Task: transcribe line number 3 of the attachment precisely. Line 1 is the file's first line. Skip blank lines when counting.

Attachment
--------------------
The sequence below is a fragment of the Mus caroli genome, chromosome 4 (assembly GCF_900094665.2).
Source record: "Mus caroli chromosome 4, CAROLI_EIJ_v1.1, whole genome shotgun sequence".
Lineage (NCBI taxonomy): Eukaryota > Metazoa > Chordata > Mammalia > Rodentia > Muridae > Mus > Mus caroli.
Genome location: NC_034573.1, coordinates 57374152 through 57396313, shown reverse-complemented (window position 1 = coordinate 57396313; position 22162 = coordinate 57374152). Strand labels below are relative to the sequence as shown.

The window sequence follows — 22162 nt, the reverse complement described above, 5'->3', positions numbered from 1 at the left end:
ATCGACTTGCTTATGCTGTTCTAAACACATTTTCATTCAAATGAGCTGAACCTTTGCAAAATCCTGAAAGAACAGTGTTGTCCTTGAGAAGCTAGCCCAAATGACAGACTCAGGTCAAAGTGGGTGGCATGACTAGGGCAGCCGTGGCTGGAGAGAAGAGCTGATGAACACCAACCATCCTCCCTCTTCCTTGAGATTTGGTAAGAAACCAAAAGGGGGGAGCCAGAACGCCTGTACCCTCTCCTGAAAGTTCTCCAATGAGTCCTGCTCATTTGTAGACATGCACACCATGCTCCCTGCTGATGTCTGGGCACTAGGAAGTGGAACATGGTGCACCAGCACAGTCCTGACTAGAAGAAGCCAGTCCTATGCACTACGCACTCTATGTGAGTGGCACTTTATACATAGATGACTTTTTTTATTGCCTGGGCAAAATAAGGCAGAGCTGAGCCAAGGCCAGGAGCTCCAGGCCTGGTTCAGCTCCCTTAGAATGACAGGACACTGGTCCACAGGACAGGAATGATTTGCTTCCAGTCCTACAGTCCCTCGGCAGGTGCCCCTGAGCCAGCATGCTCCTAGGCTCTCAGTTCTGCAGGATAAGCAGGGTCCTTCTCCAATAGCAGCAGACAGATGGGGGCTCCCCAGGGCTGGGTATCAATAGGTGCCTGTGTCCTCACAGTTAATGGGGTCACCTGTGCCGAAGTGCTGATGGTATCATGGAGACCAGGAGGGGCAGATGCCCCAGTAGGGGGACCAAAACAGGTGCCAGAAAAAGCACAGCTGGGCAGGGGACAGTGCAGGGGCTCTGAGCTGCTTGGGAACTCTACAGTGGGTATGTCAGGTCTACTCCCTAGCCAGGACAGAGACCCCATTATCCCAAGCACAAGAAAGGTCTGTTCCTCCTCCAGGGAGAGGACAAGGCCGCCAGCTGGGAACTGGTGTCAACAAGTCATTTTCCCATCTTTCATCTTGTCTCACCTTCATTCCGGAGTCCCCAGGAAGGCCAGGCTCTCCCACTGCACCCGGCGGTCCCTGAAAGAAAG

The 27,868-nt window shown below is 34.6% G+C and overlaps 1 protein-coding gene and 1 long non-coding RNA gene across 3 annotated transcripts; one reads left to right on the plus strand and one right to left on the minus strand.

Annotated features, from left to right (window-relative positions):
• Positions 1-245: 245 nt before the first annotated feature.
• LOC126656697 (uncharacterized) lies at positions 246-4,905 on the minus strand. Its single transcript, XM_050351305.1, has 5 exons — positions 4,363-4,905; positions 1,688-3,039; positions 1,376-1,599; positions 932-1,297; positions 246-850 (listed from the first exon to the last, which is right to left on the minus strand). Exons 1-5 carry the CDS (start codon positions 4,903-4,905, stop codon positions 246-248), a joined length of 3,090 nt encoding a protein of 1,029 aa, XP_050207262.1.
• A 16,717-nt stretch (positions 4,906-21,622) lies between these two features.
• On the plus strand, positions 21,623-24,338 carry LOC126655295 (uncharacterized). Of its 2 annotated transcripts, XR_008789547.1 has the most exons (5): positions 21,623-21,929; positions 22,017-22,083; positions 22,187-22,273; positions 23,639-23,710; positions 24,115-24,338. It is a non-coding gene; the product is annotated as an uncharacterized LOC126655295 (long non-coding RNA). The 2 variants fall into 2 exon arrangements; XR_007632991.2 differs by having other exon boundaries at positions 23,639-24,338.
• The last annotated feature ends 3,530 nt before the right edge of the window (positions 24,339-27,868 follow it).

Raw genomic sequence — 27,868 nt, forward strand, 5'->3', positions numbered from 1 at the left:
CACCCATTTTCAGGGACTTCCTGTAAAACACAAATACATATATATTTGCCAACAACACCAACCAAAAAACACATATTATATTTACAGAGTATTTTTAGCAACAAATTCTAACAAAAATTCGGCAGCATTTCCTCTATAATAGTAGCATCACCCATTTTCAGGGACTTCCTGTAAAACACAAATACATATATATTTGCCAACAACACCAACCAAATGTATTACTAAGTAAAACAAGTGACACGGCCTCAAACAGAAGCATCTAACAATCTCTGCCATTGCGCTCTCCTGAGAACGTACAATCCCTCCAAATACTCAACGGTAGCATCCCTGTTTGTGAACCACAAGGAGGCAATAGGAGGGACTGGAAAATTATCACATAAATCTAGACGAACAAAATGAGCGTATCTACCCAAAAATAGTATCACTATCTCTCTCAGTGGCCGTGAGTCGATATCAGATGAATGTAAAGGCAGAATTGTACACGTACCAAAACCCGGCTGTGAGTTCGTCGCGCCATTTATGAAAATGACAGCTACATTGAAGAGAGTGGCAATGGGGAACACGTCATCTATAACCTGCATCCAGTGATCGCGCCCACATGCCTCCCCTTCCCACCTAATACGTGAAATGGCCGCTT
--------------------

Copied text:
Lineage (NCBI taxonomy): Eukaryota > Metazoa > Chordata > Mammalia > Rodentia > Muridae > Mus > Mus caroli.